All was not lost. However, I will not spill the tea on anything post-leaving the ballpark. One thing I can say is that I left that newly-purchased rain jacket back at the ballpark.
A better night sleep turned into a cloudy Saturday start. My goal was to follow the Great River Road Byway and the more direct route through the southeastern Iowa river towns of Muscatane, Burlington, Fort Madison and Keokuk.
In a sense, I was just bumbling and stumbling through my routing. I missed a couple of cities for the purpose of time.
Before noon, I made it to Keokuk. I was underneath the US Highway 136 bridge into Illinois with a riverboat down the river, by the old depot. I was a few miles from Missouri, but that was not the assignment for this story. Simply put, I ran out of Iowa along the Mississippi.
My return routing finally got me to the Great River Road Byway. Lunch was in Fort Madison, the first Amtrak stop in the state. It was also home of a historic fort that protected the Mississippi from themselves. It is also home of the Iowa State Penitentiary. There‘s nothing like grabbing something to eat while looking at a guard tower.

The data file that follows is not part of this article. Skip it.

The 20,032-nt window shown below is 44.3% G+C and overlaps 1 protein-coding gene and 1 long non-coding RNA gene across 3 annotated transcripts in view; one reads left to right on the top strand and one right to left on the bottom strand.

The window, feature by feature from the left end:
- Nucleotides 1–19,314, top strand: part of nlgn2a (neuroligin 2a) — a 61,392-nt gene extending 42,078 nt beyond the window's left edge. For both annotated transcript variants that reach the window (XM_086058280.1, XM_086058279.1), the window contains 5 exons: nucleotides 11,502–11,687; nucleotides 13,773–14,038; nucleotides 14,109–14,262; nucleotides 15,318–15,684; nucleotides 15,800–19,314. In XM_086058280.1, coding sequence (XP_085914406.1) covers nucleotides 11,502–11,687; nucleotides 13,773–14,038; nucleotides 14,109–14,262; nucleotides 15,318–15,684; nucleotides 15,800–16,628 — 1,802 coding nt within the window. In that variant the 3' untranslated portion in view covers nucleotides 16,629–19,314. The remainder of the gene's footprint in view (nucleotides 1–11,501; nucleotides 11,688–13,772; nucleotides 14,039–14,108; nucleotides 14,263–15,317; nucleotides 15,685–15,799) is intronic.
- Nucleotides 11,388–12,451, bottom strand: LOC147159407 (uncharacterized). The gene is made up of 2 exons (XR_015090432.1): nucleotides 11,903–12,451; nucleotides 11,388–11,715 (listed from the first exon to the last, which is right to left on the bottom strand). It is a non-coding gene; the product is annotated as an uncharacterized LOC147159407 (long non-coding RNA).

The thing we forget about taking a byway is the discovery of places that you never thought existed. It is worth repeating that not only there are good roads in “flyover states” – in particular, Iowa – as there are great scenery that is memorable and befitting of the Mississippi River’s recreational pull.
My return to the Quad Cities meant that I had one more night in this elegant and historic hotel. I needed to unwind, but I found myself at a pizza place that might just rival one of our favorites. Located down the street from the hotel, LoPiez makes slices that are huge – and are really good. They have another location in downtown Moline, as well. Sorry, Joey Nova’s…
Let me put this road trip story on pause. We’ll pick it up the next morning as I jumped over the new I-74 bridge to discover another section of the Great River Road…
DISCLAIMER: Vehicle, some of the lodging and logistics of this trip were provided by Toyota Motor North America and their associated agency. Other trip expenses were paid for by Victory & Reseda.
All photos by Randy Stern